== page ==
‘The Dutch are some of the most travelled people on the planet’

Photo: Jimmy Nelson
Photo: Jimmy Nelson

Artist Jimmy Nelson (52), originally from the UK, is best known for his photographs of indigenous people. His work has taken him to many unexplored corners of the earth, but Amsterdam is home to him and all three of his passports are Dutch.

How did you end up in the Netherlands?
I met my [Dutch] ex-wife in Greece when I was 23. We had a two-day fling then I had a two-year assignment in China to photograph a book. She came with me after knowing each other for two days, and then at the age of 25, after the assignment, she came back to Holland and we got married and I’ve been here ever since.

How do you describe yourself – an expat, lovepat, immigrant, international etc?
An adopted Dutchman. I don’t have English passports – I have three Dutch passports. I travel a lot. They are often here, or they’ve been stolen, or they’re in the wash, or they’re collecting a visa… Although I have an English education and used to have an English passport, I never felt an affinity towards the UK. I left when I was 17.

How long do you plan to stay?
I will have a base and a pied-à-terre here forever, until the day I die. I love the Netherlands. I feel Dutch. I have three Dutch young-adult children, all my friends are here, and my life is here, and I wouldn’t go anywhere else. I spend about 80% of my time travelling, but it will always be the base that I come back to, to wash my hair – not that I have any! – and clean my clothes.

Do you speak Dutch and how did you learn?
Yes, I speak Dutch. For a non-Dutch speaking person, it sounds amazingly impressive; to a Dutch native, who’s very direct and honest, they will say I speak Jip en Janneke Nederlands. My kids often chastise me. They say, ‘Dad, don’t speak Dutch. Don’t pretend!’ It’s fine, but you can tell that I taught myself in an auto-didactic, organic fashion. I didn’t have any lessons; I went with the flow with my kids as they grew up, so I spoke English with them, but their friends would come in and I would speak Dutch with their friends.

What’s your favourite Dutch thing?

Can it be three things? Directness, bicycles and Schiphol.

Directness is very simple [to explain]. When I grew up in the UK, at a boarding school, when there was a problem – and there were a lot of problems – they would close the curtains, have a cup of tea and talk about the weather. In Holland, when there’s a problem, they open the curtains, put on a pair of dirty knickers, turn on a red light bulb and have a joint. The attitude is ‘this may be unpleasant, but let’s deal with it all’. If you come from what I experienced as a child [Jimmy was among many children sexually abused by the staff at his school], you need directness and honesty to survive and be healthy.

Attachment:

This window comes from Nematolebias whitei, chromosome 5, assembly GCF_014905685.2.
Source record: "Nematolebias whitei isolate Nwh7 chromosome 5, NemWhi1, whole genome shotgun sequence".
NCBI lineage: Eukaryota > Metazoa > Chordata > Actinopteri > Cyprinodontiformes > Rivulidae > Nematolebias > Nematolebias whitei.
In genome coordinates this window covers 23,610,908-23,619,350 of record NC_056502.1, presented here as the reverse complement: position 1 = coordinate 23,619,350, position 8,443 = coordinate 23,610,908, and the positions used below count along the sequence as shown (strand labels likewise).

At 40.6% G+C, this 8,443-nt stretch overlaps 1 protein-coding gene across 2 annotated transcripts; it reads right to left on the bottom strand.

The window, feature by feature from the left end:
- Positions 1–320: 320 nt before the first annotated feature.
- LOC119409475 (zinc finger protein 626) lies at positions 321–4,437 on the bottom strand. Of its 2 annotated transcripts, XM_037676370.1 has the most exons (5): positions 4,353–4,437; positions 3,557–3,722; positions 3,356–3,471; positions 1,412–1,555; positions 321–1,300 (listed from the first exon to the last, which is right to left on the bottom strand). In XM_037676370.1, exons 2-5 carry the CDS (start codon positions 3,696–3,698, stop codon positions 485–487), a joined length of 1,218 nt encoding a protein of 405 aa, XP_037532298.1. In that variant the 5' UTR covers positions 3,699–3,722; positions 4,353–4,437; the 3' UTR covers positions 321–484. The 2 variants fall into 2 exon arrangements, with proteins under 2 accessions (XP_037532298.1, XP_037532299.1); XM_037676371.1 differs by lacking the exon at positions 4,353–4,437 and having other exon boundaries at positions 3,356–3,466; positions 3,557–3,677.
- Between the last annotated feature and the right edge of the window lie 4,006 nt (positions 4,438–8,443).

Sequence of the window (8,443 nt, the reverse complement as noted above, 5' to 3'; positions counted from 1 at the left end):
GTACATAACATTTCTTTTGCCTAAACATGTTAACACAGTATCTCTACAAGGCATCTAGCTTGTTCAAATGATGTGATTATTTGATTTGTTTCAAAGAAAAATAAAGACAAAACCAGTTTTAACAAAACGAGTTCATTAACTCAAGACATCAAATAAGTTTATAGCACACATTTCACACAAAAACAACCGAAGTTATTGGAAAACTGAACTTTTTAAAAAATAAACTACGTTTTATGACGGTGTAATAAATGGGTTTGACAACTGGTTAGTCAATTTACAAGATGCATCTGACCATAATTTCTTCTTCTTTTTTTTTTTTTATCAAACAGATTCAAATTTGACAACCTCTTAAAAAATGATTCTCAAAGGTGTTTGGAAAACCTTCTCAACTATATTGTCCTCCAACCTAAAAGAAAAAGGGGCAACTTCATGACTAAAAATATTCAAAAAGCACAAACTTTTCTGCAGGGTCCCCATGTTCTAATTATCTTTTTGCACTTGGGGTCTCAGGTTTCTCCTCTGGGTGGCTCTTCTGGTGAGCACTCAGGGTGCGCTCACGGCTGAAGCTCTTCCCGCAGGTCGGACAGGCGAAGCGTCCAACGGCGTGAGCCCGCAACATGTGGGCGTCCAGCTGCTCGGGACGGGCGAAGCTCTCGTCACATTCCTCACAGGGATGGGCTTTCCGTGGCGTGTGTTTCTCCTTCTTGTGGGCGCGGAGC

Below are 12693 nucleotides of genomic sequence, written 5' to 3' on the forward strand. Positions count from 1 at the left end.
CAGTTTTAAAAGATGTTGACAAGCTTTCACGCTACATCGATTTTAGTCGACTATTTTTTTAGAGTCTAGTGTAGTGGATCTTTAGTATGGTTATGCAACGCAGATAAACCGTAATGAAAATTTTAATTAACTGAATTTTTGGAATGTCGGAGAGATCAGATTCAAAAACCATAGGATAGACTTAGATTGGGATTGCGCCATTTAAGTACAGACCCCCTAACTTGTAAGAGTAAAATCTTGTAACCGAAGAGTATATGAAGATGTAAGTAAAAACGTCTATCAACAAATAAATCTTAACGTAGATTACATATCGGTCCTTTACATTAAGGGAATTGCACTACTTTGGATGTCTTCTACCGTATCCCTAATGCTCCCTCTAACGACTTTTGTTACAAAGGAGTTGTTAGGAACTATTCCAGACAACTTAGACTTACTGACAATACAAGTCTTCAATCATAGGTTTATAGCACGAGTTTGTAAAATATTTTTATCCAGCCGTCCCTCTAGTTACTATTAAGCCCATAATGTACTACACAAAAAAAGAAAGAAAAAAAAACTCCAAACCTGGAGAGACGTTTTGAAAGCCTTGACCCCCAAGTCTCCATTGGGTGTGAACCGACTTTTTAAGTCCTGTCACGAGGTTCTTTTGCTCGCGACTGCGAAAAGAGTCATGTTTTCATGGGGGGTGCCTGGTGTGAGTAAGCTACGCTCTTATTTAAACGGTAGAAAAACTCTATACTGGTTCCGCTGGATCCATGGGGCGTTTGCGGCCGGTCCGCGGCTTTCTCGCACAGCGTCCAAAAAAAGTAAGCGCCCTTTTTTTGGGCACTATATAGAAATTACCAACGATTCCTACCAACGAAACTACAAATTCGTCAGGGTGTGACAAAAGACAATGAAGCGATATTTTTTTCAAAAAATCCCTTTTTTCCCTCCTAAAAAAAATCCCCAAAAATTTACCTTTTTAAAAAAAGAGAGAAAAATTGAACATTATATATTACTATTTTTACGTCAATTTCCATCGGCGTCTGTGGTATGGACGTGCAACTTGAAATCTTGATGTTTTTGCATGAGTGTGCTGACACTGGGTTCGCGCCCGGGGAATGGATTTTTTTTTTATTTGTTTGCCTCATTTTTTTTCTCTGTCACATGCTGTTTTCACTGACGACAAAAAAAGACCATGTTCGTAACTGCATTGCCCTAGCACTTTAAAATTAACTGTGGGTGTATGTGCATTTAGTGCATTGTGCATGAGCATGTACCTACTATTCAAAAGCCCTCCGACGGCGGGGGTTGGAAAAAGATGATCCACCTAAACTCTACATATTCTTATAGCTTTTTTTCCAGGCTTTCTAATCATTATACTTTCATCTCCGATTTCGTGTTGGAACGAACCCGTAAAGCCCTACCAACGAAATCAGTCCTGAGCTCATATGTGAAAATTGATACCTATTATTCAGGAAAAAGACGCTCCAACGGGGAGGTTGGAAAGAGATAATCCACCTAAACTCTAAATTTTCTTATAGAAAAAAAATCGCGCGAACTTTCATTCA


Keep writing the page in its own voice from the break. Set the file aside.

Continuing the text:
The bicycle – because it’s the definitive form of transport. I haven’t had a car for ten years. When I first came to the Netherlands, I was all about sports cars and spending every last penny on a car. I now have three bicyles: an old bakfiets, an e-bike, and an omafiets.

Schiphol – because by Uber it’s 15 minutes from my studio and my studio is ten minutes from where I live, so it’s extremely convenient. I think it’s the most amazing airport on the planet. Whenever I come back from a journey, I kiss the floor.

How Dutch have you become?
When I travel, I say I’m Dutch. I say I’m from Amsterdam and I feel it. I’ve always been looking to belong somewhere. I was a nomadic child, I lived in an institution for ten years – I didn’t belong there and it kind of destroyed me. I spent the whole of my adult life trying to stick myself back together, and with the love I’ve received from the Dutch and their culture, I’m getting very close to completing that project.

Which three Dutch people (dead or alive) would you most like to meet?
Rembrandt – because of his use of light. Van Gogh – because of his very creative application of his paint. And Mondrian – because of his order of alignment. I would ask them where they got their daring from.

It’s more a spiritual and metaphysical question for me. I don’t want to learn technique from them – I have my own technique. I’m very busy with my own auto-didactic process and that’s very fulfilling, and I’ll spend the rest of my life trying to fathom that.

What’s your top tourist tip?
Rent a bakfiets and drive your lover around for hours and hours and hours, very early on a Sunday morning in the wintry mist, with a nice jacket and a scarf and a pair of gloves and a warm thermos flask of tea and a bag of nuts. At four o’clock in the morning, before everybody’s awake on a winter’s day, you’ll have the time of your life – very romantic!

Tell us something surprising you’ve found out about the Netherlands
I think they are some of the most travelled people on the planet. I haven’t got a scratch map, and I don’t count the countries I visit, but wherever I go, I come across Dutch people. For such a small nation, that says an enormous amount about how world-wise they are.

If you had just 24 hours left in the Netherlands, what would you do?
I would sit in a bakfiets and drive incessantly for 24 hours around the canals with the love of my life – which I don’t have and haven’t met yet, so that’s a sort of aspirational wish!

Jimmy’s exhibition Homage to Humanity runs until 15th March at the Vrijthof Museum, Maastricht. You can follow Jimmy on Instagram or visit his website.

Jimmy Nelson was talking to Deborah Nicholls-Lee

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